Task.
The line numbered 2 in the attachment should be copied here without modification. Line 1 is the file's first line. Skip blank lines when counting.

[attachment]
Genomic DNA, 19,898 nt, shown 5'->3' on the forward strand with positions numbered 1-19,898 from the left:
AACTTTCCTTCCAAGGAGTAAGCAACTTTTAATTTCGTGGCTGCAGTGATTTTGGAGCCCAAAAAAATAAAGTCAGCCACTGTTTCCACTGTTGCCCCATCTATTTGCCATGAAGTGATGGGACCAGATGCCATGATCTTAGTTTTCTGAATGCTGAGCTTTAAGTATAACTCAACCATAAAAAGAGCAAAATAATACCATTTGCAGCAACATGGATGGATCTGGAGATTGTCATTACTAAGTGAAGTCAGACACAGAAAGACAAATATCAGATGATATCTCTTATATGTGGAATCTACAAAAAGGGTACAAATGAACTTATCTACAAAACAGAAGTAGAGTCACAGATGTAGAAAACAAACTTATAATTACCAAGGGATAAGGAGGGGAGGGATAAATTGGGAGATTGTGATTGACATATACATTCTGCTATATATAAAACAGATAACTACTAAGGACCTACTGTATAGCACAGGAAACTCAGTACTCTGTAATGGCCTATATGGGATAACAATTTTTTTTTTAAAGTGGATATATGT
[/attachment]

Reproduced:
AACTTTCCTTCCAAGGAGTAAGCAACTTTTAATTTCGTGGCTGCAGTGATTTTGGAGCCCAAAAAAATAAAGTCAGCCACTGTTTCCACTGTTGCCCCATCTATTTGCCATGAAGTGATGGGACCAGATGCCATGATCTTAGTTTTCTGAATGCTGAGCTTTAAGTATAACTCAACCATAAAAAGAGCAAAATAATACCATTTGCAGCAACATGGATGGATCTGGAGATTGTCATTACTAAGTGAAGTCAGACACAGAAAGACAAATATCAGATGATATCTCTTATATGTGGAATCTACAAAAAGGGTACAAATGAACTTATCTACAAAACAGAAGTAGAGTCACAGATGTAGAAAACAAACTTATAATTACCAAGGGATAAGGAGGGGAGGGATAAATTGGGAGATTGTGATTGACATATACATTCTGCTATATATAAAACAGATAACTACTAAGGACCTACTGTATAGCACAGGAAACTCAGTACTCTGTAATGGCCTATATGGGATAACAATTTTTTTTTTAAAGTGGATATATGT